An Australian man with an extremely rare blood type has saved the lives of more than 2 million babies, including his own grandson, in his 56 years of blood donations, according to a published report.
James Harrison, 74, has made 984 blood donations that contain an antibody that stops babies from dying from Rhesus disease, a severe form of anemia, the Daily Mail reported.
When Harrison began donating, his blood was so valuable that his life was insured for $1 million Australian.
At age 14, Harrison underwent a chest surgery that required nearly 14 quarts of blood from a blood bank. Receiving that blood is what made him decide to donate as much as he could.
“I was in hospital for three months,' Harrison said. 'The blood I received saved my life so I made a pledge to give blood when I was 18.”
After his first few donations, it was discovered that his blood contained the life-saving antibody, and Harrison was nicknamed “the man with the golden arm.” He volunteered to be thoroughly researched and tested, which led to the development of the Anti-D vaccine.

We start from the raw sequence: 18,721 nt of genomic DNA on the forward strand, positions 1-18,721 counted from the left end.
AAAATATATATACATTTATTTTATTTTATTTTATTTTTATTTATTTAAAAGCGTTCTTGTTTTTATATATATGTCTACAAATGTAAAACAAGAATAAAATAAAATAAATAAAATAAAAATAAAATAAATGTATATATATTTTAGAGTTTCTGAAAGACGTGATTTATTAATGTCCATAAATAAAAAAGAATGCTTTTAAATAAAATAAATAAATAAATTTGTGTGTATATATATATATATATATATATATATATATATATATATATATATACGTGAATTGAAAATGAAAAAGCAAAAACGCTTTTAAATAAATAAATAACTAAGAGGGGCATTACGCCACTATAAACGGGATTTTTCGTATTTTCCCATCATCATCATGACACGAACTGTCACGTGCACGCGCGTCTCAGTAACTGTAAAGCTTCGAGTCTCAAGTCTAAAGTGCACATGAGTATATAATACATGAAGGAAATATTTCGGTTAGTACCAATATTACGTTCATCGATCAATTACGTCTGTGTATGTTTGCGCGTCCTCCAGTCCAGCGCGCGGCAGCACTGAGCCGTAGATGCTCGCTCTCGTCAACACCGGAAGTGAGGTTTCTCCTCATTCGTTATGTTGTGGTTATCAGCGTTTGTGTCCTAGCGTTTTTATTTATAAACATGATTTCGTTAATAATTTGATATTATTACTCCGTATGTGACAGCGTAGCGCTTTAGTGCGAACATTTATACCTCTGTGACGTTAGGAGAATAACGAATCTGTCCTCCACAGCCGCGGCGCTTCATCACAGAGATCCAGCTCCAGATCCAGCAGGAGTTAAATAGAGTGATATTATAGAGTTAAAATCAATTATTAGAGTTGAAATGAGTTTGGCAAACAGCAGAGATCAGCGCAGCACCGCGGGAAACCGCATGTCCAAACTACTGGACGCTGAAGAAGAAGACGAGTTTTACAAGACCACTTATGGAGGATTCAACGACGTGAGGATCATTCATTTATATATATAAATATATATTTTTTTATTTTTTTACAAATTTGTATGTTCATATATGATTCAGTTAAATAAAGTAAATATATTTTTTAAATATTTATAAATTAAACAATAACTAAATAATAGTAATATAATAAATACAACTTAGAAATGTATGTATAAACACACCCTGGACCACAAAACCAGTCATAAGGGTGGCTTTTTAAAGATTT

“I wasn't scared. I was glad to help. I had to sign every form going and basically sign my life away,” Harrison said.
Before the Anti-D vaccine, Rhesus disease was the cause of death for thousands of babies in Australia, as well as permanent brain damage.
Rhesus causes blood incompatibility between an unborn child and mother. The antibodies in Harrison’s blood plasma treat the condition, even in babies after they are born to prevent Rhesus.
Currently, Harrison has helped save more than 2.2 million babies, and hundreds of thousands of women have been treated with his antibodies.
His daughter, Tracy needed the Anti-D vaccine following the birth of her first son.
In September of this year, Harrison is expected to reach 1,000 blood donations.
“I've never thought about stopping,” Harrison said.